Damn. Danny looks down; he’s still holding the bottle. He swallows a mouthful of whiskey. It burns, all the way down. He runs his finger tip down the neck of the bottle. “That won’t happen again.”
Steve curses loudly. “Were you not listening to anything I said?”
Danny puts the bottle down. “I heard you. I just don’t think—”
“It doesn’t make any difference, Danny. It won’t make you feel any better. It doesn’t make the pain go away—”
Danny bristles: anger is simmering under his skin. “I don’t want the pain to go away.”
Steve stares down at his hands. “Yes, you do.”
Yes I do. I want everything to be like it used to be. Danny slumps, unable to stay upright as a wave of grief hits him again. His shoulders start shaking. He’s not aware that Steve’s moved until he sits next to him, nudging him to move up on the bedroll.
Danny shuffles. A shiver wracks his body. Folding in on himself, he tucks his hands in his armpits. “I can’t…I need to do something.”
Steve leans in. His body feels warm. “Your Pa made you the Sheriff for a reason, Danny. You use your brain. Other men, they’d be using their fists and guns to keep the peace.”
“I don’t see how—”
Steve hums him to silence. “The steer in the river. You think Dodson could do that on his own?”
Danny thinks that over: it would have taken at least two or three men. Catching the animal would be easy. Restraining it, not too hard. Shooting it, placing it in the river; that took planning, intent and men.
Danny blinks back to the present. Steve’s peering at him. He’s waiting. Finally, Danny’s brain catches up. “We need to figure out who helped him.”
Steve nods around a huge yawn. “So how are we going to do that?” he asks, nudging Danny with his shoulder. “Stop thinking about killing Harry Dodson. Start thinking about that instead.”
Danny pulls open the top drawer of his desk. Inside are bullets for the guns he keeps in the jailhouse. Selecting enough to reload his revolver, he closes the drawer again. The bullets he puts in his jacket pocket.
He’s already wearing his gun belt. He hitches it up, checking the fit. His revolver sits snuggly against his hip. His watch is in his other pocket: he pulls out, flips it open to check the time. Puffing out his cheeks, he puts it away again.
Slowly he exhales.
The Remington shotgun is lying on the shelf. He eyes it, still torn between taking it or leaving it. Leave it, his inner voice of reason tells him. You’re a quicker draw with a gun.
He puts his hat on, and straightens his jacket. Then he opens the front door.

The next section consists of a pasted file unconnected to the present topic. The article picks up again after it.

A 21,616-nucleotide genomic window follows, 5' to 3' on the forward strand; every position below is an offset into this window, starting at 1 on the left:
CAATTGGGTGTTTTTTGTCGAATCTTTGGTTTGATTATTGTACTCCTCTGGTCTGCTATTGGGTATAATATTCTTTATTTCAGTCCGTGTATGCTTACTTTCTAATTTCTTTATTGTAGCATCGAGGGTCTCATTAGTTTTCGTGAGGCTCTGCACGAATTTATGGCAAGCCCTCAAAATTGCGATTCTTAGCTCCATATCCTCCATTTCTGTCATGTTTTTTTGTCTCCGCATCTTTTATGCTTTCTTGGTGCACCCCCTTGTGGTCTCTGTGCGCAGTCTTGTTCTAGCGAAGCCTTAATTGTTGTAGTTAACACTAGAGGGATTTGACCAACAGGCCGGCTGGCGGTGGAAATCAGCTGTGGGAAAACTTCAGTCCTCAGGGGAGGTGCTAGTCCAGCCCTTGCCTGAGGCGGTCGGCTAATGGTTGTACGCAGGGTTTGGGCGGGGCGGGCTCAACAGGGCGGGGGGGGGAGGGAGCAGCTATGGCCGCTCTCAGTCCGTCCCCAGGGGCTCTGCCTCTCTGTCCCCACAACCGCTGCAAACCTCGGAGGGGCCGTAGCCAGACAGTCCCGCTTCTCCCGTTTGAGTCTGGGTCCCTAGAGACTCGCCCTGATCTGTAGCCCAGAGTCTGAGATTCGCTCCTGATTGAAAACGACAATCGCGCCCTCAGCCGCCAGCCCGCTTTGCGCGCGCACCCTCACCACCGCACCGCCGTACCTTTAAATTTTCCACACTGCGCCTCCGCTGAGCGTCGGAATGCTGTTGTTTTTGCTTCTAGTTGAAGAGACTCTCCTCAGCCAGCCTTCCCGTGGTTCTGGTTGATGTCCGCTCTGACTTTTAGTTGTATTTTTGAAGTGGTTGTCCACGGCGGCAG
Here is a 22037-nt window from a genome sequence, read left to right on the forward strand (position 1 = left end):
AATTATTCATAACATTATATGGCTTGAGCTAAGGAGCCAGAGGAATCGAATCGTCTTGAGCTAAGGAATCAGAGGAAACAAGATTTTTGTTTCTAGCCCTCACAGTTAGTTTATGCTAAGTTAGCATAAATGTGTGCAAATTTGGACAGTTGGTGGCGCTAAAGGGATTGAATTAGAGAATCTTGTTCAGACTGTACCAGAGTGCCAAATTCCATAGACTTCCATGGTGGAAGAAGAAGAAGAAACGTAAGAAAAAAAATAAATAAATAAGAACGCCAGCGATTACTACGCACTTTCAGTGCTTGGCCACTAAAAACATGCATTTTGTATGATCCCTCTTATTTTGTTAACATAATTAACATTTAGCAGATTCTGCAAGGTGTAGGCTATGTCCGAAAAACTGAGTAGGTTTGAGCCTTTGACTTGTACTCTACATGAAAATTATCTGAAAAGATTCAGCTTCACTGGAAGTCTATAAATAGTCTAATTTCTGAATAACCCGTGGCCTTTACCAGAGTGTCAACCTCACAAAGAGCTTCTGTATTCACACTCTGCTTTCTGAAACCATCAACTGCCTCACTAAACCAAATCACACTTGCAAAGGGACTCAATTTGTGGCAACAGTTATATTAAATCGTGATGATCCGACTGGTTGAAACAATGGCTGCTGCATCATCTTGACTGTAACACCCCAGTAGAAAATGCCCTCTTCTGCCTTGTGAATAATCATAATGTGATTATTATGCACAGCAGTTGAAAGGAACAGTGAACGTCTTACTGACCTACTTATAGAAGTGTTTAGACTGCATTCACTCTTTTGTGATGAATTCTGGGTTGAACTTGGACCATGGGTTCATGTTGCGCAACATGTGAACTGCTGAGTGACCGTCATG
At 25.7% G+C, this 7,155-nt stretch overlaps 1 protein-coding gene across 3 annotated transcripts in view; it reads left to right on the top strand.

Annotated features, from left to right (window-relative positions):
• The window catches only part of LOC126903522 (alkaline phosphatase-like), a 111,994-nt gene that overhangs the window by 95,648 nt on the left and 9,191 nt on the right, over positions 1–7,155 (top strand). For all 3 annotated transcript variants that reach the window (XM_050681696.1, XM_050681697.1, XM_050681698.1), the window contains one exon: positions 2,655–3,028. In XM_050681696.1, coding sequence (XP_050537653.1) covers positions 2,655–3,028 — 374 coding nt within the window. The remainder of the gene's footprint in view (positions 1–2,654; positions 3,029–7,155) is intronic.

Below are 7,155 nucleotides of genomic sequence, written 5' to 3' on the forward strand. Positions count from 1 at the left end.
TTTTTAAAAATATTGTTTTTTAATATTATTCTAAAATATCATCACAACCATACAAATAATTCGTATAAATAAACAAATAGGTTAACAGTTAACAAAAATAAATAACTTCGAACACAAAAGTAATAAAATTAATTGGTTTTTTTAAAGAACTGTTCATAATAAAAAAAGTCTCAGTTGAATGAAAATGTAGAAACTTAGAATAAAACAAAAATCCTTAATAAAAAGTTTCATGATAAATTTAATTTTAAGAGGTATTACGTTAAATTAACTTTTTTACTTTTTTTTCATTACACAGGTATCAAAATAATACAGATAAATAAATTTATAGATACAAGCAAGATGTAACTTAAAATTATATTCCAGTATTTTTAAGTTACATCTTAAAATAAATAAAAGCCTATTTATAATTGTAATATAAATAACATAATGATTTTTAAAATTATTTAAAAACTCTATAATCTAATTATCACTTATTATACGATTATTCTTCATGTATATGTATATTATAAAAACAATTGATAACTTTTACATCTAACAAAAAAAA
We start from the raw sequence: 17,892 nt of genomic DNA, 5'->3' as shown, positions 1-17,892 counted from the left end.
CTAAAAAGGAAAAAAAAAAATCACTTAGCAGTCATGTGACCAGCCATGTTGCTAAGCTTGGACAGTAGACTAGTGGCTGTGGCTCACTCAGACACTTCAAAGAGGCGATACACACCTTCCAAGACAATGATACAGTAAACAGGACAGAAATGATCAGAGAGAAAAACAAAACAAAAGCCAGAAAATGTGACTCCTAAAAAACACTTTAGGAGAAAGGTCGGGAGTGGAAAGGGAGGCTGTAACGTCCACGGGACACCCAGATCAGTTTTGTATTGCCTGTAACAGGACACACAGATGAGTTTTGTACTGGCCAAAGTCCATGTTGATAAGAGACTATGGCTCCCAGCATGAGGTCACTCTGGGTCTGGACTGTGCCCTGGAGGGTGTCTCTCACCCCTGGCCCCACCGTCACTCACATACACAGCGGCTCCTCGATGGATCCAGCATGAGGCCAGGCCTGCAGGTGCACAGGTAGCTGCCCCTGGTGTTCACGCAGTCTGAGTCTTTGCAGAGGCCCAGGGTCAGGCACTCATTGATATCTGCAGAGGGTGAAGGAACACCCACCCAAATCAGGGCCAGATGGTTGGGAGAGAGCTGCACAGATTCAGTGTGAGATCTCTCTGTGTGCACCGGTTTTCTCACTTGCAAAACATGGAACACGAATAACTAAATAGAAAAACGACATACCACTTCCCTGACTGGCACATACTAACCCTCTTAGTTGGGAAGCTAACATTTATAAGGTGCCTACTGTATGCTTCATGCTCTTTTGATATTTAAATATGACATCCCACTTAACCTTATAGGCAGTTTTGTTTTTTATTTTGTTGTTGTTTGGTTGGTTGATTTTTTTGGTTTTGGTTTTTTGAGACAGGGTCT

Instantly he’s aware of eyes watching him. It’s been three days since they discovered the dead cattle. Word has got around Hope fast. The town’s on edge anyway – it’s only a few days to payday again. If that’s not enough to worry about there’s still no sign of Harry Dodson.
Danny shivers as a feeling of dread slides down his spine.
Smiling like he always does, he starts walking. Occasionally people will nod or sometimes say hello. It’s been like this ever since the barn burned down. In his more charitable moments he likes to think they’re concerned about him. At other times – like now – he thinks they’re just after the latest gossip.
He’s half way down the street when he sees a colourful figure approaching. His heartbeat speeds up as he recognises Lottie. It’s not pleasure that’s got his heart excited. Lottie looks worried as hell.
Danny speeds up to meet her. People part to let him through. As he grabs her by the elbow he’s aware they’re being watched. Steering her to one side, he ignores everyone else.
“It’s Steve,” Lottie explains before he can ask. “He’s in the bar, Danny. And he’s drunk, real drunk.” She grabs the front of his jacket, pulling him down the street. “You’ve got to get in there,” she tells him, panic making her voice loud, “he’s in there with Harry Dodson’s men.”
Lottie is imploring him to move so he moves. They’ve drawn a crowd, all the way down the street. Pushing people out of the way he runs for the saloon. Lottie’s right behind him, the hem of her long skirt hitched out of the way.
Hand on his revolver, Danny pushes open the door to the saloon.
His heart plummets.
Steve’s sitting at a table with a couple of Harry’s men. His Deputy’s badge – the badge he’s been wearing since they came back from finding the dead cattle – is lying discarded in the middle of the table. There’s an empty bottle of whiskey next to it.
Danny ignores the stares he’s drawing. He marches over to Steve. “What the hell are you doing?”
Steve blinks up at him. Slowly, he grins. He raises his half-empty glass. “I’m drinking, Danny.”
Steve raises his hand for silence. He rocks back in his chair. “They bought me drinks. Thank you,” he adds, waving expansively at each of Dodson’s men in turn. “Thank you so much.”
Danny puts his hand on Steve’s shoulder. Steve’s slurring badly. Lottie’s right: he’s had a lot to drink. “Let’s get you out of here—”
Steve pulls his shoulder away. He glares. “I’m finishing my drink.”
“I think you’re had more than enough, buddy—”
Steve pushes his chair back. Getting to his feet, he wobbles dangerously. Swaying forwards he grabs for the table, his palms hitting it with an audible slap. The Deputy’s badge falls to the floor.
Steve giggles. “Whoops.”